Published on May 5th, 2018 | by Guest Blogger


Being a Postgraduate Palaeontologist in 2018

Since I was child, I wanted to pursue a career in palaeontology.  As I am now starting my career as a postgraduate student in the palaeontological field, I have noticed that it has been filled with quite interesting twists and turns.

One thing that I can say about the environment right now is that it is very competitive (particularly in the United States).  I applied to graduate school twice: first when I was near the end of my undergraduate degree and again the following year.  In my first attempt, I had applied for about five PhDs, all within relatively close proximity to where I lived (which seems to be becoming more common in the academic world; skipping the Master’s degree).  The year after that, this current academic year, I applied to a greater diversity of universities with mixes of both Master’s and PhD programs.  The result was that I did not get into any U.S.-based university, but I did get into the one international school I applied for, the University of Bristol’s MSc Palaeobiology program.

To increase one’s chances into getting into any postgraduate program, experience appears vital.  These experiences typically comes down to the research done as an undergraduate student.  Another way is through relevant work experiences, for example having worked or volunteered at museums and working with specimens or aiding research there.  Whenever I spoke to potential supervisors, experiences are one of the key aspects they look for as opposed to grades and, in regards to the U.S., test scores.  This equallyapplies to master’s programs, PhD programs, and careers after that.  As such, it appears that current postgraduate student programs focus on having students receive a great deal of experience in various techniques being used today.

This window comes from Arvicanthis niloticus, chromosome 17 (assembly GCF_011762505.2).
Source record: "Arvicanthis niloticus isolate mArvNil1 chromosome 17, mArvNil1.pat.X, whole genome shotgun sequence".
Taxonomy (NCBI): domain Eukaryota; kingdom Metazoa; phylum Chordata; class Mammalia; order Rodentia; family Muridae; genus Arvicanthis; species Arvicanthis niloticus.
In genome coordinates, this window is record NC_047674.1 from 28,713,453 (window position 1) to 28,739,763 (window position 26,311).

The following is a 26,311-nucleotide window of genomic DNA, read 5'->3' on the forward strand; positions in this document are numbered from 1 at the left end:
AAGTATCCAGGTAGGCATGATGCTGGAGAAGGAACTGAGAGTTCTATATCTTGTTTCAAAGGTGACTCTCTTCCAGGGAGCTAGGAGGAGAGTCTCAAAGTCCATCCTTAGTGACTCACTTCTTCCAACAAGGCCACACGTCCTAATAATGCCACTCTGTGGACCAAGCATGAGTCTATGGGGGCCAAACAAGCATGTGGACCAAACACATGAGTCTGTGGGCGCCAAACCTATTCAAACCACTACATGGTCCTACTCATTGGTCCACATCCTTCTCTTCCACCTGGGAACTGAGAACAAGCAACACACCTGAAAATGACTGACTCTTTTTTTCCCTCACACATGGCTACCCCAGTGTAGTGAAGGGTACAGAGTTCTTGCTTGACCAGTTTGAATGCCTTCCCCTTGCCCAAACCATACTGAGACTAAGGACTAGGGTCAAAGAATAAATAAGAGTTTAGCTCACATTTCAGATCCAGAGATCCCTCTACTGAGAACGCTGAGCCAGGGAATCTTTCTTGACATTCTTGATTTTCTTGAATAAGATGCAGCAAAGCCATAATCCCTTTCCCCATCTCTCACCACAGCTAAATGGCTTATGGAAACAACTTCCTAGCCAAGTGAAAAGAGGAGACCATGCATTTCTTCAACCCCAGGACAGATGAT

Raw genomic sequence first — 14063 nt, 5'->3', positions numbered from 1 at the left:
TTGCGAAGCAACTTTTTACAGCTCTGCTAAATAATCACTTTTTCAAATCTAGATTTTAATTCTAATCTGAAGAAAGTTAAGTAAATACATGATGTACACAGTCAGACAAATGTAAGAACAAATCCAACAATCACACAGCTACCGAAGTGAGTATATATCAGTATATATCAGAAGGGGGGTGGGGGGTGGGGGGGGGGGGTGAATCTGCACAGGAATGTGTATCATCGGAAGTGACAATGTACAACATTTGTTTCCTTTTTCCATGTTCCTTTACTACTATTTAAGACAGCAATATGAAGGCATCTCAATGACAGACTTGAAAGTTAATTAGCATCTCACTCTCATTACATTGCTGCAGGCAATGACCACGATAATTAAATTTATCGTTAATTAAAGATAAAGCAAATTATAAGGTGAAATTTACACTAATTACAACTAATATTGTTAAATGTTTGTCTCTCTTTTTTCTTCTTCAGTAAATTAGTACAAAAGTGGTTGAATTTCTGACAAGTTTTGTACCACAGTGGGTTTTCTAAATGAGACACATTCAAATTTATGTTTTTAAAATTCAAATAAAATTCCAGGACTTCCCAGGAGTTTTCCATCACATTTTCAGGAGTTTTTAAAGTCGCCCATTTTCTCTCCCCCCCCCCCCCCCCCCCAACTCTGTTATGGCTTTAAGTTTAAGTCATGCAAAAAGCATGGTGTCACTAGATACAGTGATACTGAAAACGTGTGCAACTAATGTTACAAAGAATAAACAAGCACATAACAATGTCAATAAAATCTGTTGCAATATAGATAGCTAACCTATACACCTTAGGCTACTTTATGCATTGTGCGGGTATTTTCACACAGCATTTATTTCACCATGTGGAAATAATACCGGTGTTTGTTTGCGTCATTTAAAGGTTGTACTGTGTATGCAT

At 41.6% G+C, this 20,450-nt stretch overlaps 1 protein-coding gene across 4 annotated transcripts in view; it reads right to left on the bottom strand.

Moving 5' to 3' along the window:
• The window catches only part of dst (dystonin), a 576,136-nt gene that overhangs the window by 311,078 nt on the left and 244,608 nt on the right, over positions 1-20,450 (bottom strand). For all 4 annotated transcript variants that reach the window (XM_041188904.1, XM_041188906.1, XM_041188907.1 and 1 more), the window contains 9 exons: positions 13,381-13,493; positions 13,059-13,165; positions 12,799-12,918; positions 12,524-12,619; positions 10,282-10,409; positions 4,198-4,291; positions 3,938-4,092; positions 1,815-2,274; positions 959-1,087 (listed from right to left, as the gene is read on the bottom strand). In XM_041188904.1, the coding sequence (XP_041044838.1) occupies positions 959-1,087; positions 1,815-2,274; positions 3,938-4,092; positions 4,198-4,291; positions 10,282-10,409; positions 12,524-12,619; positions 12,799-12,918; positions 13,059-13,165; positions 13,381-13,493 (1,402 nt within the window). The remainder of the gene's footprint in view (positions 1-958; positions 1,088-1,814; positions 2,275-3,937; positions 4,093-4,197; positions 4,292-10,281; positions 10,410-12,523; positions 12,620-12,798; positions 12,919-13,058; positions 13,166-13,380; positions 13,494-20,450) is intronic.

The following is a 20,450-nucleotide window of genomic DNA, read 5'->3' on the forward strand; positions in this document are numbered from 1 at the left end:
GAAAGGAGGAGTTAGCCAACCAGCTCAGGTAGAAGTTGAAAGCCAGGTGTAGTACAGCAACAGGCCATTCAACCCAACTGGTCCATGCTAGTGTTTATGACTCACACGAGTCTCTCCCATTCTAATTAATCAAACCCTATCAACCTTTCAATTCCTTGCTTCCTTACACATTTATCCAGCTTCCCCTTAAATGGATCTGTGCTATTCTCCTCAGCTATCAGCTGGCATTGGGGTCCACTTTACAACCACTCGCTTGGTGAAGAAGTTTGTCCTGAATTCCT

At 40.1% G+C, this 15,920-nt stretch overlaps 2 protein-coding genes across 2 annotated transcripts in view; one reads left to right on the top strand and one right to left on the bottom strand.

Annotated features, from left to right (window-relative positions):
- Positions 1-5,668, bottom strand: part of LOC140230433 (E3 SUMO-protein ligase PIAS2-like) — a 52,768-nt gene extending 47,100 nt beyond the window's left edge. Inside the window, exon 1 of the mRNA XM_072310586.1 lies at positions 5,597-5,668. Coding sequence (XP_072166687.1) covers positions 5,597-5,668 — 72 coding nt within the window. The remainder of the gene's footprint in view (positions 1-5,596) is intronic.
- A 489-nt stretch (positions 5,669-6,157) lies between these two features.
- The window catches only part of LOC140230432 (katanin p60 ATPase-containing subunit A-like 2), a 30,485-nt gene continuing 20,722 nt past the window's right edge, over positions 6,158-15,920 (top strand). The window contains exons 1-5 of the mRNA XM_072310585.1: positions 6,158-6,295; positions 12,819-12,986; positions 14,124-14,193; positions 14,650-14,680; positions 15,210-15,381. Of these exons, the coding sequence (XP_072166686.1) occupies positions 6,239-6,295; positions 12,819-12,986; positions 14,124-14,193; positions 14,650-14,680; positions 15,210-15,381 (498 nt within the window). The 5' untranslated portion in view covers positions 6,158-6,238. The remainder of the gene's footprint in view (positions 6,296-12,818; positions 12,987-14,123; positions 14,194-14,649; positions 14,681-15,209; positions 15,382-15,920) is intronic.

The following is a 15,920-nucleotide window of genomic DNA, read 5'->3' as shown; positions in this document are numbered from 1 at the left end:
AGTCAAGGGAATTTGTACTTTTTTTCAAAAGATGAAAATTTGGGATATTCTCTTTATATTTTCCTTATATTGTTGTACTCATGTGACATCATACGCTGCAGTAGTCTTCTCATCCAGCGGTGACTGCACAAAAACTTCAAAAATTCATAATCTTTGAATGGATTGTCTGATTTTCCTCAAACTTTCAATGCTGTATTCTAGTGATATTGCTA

This focus on technique allows students to be able to tackle their research interests from a variety of angles and understand more papers published by individuals from different methodological backgrounds.  Teaching a variety of these techniques is done via practicals in which students are able to get a first-hand experience of current techniques in the fields of biology and geology.  Perhaps my most memorable practicals to date have been in “Evolution of the Biosphere” and “Phylogenetic Methods in Palaeobiology.”  The former had students programming in R and using R Studio, and the latter included a variety of advanced phylogenetic tests and  their interpretation.

Charles J. Salcido and fellow MSc student Simone Conti looking for Triassic vertebrate remains, close to Bristol, UK.

Another focus is within the current controversies that are within the field of palaeobiology.  Palaeobiology is a science that is constantly changing with new techniques and new discoveries being published each year.  If postgraduate students are expected to be able to develop a career upon the completion of their program, it would be necessary for them to understand what is still being debated and studied in the field.  I have to admit, upon entering my postgraduate degree, I had very little knowledge of how much is still hotly debated within palaeontological circles.  There are plenty of areas still open to research such as the origin of life, the diversity and disparity of groups of organisms, molecular clock calibrations, modeling organisms, and many more.

The overall goal of postgraduate programs today is to get students prepared for a career outside of the program.  This ranges from the aforementioned introduction to techniques and current controversies, to developing professional skills for research and publication.  In my time as a postgraduate student, I have been tasked to develop grant proposals, develop drafts manuscripts corresponding to publisher guidelines, create and present posters, and developing activity proposals for outreach.  All of this prepares students for whatever career in palaeobiology that they end up taking; whether in academia, outreach, etc. After completing my MSc, I plan on applying to PhD programs.  While I have had difficulties in applying to such programs in the past, I am sure that experiences here in Bristol have given me a better chance of being accepted.  Once, the program is finished, my future seems much brighter and full of opportunity.

Blog post by Charles J. Salcido, MSc Palaeobiology student at the University of Bristol, originally from California, USA. He is interested in the major evolutionary events in synapsids and mammals in regards to diversity and disparity, using techniques including functional morphology.

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